Mix the dry ingredients in a large bowl. Place in a 2 qt. or larger food processor with the slicing blade on. Pulse once or twice to smooth out the dry ingredients. Add the butter and shortening and pulse 4-5 times, until the flour mixture starts to pull together into small pearls. Turn the blade on and add the water in one fell swoop, stopping the blade just after and pulsing another 5-10 times until the dough just starts to come together around the blade. Do not overmix!

Pull the dough out onto a lightly floured surface and quickly form into a ball, working fast to stop the butter from melting due to heat from your hands. Wrap tightly in plastic and chill for at least 2 hours and up to a day in the refrigerator. The dough will freeze for quite some time if carefully wrapped.

Preheat oven to 400 degrees. Remove the dough from the refrigerator and roll out on a lightly floured surface to just larger than 9". Carefully transfer the dough to an 8" tart pan rubbed with butter. Gently press the dough into the edge of the pan, forming the bottom and sides of the tart. Place a piece of aluminum foil on the tart and fill with beans to keep the tart from puffing during baking. Bake on a sheet at 400 degrees for 10 minutes.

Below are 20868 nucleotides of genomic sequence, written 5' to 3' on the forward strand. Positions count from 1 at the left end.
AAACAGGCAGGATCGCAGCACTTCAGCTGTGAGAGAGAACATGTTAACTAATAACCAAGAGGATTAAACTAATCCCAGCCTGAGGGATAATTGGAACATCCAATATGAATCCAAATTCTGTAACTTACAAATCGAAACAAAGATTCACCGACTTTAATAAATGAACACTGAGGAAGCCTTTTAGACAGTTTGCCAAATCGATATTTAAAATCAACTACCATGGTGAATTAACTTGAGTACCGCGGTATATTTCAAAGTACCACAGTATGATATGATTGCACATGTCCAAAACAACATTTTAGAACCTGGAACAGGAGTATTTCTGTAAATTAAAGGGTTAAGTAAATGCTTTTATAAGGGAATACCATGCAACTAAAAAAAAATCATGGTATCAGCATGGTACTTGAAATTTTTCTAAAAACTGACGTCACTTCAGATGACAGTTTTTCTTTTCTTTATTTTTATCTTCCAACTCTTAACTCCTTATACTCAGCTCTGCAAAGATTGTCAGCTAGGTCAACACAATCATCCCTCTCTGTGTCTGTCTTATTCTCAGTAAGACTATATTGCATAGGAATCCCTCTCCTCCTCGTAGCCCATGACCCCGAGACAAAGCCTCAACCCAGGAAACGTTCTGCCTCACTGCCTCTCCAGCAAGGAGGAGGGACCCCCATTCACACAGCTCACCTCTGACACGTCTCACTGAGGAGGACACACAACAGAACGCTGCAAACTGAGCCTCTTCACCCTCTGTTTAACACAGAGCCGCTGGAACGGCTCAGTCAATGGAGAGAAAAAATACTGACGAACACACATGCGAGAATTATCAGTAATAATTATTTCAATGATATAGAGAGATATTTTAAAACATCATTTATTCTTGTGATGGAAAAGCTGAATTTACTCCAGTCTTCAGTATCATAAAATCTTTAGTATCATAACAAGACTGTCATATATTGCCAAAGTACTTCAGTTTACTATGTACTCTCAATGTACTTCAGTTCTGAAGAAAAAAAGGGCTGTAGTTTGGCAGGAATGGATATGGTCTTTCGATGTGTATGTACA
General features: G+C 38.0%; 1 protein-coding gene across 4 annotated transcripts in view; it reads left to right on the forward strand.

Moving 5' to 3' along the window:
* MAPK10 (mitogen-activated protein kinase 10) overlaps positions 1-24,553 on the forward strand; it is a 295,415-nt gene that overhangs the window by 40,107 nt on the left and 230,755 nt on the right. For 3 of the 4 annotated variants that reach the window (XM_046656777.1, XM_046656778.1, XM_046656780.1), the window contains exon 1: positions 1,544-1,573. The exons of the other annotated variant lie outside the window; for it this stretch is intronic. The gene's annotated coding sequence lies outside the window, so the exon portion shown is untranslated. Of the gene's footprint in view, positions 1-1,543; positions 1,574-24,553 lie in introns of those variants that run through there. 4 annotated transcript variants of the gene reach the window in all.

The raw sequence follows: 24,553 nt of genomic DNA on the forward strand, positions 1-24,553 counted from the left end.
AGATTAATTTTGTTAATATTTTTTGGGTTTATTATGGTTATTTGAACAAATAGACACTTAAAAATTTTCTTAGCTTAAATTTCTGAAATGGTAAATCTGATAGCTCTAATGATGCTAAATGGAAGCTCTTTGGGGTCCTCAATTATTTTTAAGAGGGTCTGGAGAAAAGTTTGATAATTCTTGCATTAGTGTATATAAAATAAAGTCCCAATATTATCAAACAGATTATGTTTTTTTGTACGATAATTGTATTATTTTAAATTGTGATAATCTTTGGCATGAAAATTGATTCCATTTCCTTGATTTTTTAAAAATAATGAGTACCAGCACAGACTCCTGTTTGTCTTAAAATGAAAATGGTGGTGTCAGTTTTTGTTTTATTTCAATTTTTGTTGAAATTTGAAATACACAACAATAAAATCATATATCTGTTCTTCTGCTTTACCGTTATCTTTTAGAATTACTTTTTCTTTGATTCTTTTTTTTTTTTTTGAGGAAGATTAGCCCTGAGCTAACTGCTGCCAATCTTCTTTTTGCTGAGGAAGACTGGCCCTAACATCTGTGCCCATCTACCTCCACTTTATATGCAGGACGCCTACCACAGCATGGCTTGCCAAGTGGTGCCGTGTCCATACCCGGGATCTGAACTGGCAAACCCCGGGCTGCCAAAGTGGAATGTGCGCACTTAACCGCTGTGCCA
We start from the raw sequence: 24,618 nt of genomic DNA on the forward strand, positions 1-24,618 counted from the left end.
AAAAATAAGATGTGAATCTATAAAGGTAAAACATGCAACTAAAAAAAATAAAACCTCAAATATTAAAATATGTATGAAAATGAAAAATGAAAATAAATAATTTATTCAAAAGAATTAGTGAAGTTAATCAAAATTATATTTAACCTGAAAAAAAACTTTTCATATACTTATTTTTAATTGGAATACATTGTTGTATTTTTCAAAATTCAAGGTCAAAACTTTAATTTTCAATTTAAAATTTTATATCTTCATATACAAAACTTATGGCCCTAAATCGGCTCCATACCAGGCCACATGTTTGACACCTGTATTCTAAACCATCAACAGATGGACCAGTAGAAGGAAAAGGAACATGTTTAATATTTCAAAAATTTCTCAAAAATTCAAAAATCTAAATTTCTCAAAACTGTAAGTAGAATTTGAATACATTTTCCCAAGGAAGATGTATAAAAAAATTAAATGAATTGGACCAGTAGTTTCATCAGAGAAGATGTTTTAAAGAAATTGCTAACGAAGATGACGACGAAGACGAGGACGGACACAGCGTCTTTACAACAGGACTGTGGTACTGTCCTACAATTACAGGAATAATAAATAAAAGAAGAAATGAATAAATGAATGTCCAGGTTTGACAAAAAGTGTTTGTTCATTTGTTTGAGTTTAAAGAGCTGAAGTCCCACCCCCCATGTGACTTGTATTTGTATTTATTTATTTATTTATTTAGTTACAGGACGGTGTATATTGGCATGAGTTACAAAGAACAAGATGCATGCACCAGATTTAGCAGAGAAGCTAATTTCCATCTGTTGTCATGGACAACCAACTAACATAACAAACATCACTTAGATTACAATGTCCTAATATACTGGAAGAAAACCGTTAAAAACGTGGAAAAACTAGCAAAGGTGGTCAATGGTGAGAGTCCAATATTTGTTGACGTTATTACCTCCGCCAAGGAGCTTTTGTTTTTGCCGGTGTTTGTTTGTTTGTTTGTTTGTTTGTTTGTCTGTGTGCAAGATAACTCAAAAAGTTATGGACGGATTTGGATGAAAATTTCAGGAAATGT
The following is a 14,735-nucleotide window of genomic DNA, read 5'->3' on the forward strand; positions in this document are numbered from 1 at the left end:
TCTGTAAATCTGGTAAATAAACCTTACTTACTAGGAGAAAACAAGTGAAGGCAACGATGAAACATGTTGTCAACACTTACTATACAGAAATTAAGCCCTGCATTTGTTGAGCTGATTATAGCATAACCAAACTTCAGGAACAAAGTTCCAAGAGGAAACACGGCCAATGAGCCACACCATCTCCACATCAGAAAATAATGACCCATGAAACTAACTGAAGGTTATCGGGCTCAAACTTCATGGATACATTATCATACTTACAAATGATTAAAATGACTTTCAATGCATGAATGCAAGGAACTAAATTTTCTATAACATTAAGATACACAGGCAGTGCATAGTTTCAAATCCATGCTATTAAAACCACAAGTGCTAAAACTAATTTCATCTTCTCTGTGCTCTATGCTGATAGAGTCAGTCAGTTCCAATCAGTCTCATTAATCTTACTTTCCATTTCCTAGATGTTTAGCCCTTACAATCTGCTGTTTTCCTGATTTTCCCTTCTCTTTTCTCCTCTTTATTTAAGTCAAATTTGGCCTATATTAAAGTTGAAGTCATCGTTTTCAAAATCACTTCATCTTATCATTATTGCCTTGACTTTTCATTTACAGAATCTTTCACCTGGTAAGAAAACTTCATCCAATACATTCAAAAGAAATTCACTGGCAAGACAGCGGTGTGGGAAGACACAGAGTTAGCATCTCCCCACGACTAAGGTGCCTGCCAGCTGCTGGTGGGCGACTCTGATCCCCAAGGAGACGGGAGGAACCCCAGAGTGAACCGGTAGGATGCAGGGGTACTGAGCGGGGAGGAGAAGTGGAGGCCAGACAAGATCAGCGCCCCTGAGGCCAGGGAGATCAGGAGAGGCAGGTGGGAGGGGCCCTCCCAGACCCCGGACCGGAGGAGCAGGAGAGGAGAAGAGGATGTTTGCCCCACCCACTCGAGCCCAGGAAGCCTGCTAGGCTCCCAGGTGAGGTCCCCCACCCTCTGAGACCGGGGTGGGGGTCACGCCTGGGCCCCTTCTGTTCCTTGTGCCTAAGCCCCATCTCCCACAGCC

Remove the crust from the oven and carefully remove the aluminum foil and beans. Use a fork to prick the bottom of the crust in several spots, then return to the oven for another 8-10 minutes. Remove when center is firm and edges are just starting to brown.

For filling:
1/2 lb. bacon lardons - I used Greenwood Farms' smoked bacon
1/2 cup sliced fresh green onions, green and white parts
4 cloves minced garlic
4 cups fresh spinach, washed and dried
9 oz. Baetje Farm's "Coeur de la Creme" cheese (1 1/2 hearts)-substitute with your favorite chevre
2 T softened butter
3 T heavy cream
2 large eggs
pinch of Penzey's French Four Spice-substitute with fresh ground nutmeg
salt & pepper to taste

Heat a dash of olive oil in a large skillet and add the bacon. Stir over med-high heat until the bacon pieces are browned and crispy. Remove to paper towels with a slotted spoon. Pour off all but 1 T drippings. Stirring quickly, add the green onions and the garlic. Heat for 30 seconds until the onions start to open up, then add the spinach. Cover and remove from heat. Let the spinach wilt for 1 minute, then stir to begin mixing in the onions, garlic and oil. Cover again and wilt for 4 minutes. Stir again and let cool (preferably to room temperature but it can be a little warmer if you're rushed for time).

Mix the softened goat cheese, butter and cream with a fork until lightly blended. Beat the eggs in a separate bowl, then add to the cheese and mix well until smooth. Season with a pinch of Penzey's French Four Spice and salt and pepper to taste.